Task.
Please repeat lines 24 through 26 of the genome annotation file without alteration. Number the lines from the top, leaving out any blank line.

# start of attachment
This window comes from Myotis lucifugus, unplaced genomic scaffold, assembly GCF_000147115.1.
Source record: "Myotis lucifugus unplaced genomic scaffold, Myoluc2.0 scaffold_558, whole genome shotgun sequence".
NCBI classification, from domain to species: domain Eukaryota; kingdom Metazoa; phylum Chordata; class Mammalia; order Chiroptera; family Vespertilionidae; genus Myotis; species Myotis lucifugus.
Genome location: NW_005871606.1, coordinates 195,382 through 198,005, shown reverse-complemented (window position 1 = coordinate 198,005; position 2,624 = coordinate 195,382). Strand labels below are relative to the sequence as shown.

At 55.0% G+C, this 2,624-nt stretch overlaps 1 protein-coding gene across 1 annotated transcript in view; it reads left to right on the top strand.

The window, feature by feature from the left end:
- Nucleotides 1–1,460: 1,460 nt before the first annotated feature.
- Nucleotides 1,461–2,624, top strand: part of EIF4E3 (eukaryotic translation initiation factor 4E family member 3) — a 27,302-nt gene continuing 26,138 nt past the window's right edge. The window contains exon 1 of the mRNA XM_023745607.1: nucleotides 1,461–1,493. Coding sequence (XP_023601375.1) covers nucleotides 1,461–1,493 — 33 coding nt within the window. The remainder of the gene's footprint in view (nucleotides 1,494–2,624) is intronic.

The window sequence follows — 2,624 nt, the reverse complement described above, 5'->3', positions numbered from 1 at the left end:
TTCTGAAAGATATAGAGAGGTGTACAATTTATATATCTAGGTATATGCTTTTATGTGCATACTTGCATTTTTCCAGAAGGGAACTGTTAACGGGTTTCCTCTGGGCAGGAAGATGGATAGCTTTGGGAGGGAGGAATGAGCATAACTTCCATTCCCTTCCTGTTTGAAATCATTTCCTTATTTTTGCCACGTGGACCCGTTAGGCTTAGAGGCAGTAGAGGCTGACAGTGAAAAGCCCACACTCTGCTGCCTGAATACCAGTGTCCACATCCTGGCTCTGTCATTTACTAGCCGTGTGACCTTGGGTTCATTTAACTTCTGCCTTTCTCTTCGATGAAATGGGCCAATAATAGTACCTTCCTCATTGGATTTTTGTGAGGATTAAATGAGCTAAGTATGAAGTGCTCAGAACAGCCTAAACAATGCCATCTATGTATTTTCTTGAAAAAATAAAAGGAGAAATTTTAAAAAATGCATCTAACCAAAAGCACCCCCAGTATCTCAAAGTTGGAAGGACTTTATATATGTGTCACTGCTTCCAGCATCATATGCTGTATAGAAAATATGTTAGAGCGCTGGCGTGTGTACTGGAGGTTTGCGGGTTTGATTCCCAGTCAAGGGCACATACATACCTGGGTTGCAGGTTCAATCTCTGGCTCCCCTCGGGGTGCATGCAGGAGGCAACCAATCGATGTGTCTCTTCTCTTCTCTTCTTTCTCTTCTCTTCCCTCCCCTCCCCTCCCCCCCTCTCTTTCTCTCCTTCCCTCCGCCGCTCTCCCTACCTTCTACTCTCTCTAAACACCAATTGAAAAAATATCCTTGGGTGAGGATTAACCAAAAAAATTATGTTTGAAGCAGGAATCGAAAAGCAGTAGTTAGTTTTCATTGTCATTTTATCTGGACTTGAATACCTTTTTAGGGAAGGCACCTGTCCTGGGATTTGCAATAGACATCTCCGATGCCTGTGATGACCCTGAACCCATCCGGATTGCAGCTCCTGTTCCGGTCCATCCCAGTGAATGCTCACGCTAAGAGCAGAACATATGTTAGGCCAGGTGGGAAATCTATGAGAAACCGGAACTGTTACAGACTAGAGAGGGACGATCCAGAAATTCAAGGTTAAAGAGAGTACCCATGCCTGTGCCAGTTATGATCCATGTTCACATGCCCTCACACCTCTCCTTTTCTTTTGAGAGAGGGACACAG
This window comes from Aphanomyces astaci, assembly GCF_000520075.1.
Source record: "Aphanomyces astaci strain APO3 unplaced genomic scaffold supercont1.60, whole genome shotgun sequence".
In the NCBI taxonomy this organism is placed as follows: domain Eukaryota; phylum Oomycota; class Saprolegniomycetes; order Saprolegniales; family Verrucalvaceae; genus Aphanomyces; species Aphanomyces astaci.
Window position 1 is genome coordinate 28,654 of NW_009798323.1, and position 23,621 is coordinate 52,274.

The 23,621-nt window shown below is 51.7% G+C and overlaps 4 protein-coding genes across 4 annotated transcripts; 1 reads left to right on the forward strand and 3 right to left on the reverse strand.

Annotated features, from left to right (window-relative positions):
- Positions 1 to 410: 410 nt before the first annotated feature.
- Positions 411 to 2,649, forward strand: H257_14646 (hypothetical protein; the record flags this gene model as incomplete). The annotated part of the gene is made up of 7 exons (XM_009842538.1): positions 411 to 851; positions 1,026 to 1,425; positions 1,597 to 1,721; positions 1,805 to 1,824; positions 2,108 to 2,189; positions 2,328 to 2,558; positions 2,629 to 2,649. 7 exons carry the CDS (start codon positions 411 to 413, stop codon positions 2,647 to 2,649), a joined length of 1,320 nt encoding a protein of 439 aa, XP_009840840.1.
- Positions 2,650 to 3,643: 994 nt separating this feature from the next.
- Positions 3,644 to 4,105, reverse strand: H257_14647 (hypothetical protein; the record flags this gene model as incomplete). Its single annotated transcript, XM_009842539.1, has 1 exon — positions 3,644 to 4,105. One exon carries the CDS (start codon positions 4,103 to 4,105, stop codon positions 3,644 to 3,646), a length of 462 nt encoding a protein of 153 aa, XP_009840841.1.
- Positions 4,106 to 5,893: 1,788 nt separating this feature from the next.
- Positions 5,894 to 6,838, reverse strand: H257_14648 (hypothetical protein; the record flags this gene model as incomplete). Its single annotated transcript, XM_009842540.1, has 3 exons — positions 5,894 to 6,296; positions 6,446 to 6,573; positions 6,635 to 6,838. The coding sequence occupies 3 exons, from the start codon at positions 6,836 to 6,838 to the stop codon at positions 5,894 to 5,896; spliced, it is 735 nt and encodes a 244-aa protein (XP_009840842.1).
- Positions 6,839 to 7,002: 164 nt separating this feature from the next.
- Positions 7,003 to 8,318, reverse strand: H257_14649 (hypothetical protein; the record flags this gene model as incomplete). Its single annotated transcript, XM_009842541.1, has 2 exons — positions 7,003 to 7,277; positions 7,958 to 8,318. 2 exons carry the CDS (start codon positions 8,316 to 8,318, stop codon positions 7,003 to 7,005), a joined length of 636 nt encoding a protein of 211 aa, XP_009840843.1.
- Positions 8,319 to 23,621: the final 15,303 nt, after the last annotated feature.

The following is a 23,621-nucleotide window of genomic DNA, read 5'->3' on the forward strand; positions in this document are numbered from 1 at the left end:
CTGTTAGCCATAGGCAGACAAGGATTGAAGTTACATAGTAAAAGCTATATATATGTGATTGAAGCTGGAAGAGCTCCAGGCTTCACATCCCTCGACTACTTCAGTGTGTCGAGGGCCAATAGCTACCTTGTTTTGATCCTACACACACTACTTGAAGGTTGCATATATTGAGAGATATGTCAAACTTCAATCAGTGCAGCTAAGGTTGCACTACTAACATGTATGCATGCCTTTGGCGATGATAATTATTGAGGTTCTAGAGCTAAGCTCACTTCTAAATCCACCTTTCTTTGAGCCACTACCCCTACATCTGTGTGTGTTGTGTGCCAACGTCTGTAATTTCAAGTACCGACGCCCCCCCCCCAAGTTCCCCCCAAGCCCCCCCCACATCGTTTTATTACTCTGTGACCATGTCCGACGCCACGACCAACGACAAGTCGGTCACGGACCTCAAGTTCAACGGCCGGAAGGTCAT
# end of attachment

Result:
- Positions 7,003 to 8,318, reverse strand: H257_14649 (hypothetical protein; the record flags this gene model as incomplete). Its single annotated transcript, XM_009842541.1, has 2 exons — positions 7,003 to 7,277; positions 7,958 to 8,318. 2 exons carry the CDS (start codon positions 8,316 to 8,318, stop codon positions 7,003 to 7,005), a joined length of 636 nt encoding a protein of 211 aa, XP_009840843.1.
- Positions 8,319 to 23,621: the final 15,303 nt, after the last annotated feature.

The following is a 23,621-nucleotide window of genomic DNA, read 5'->3' on the forward strand; positions in this document are numbered from 1 at the left end: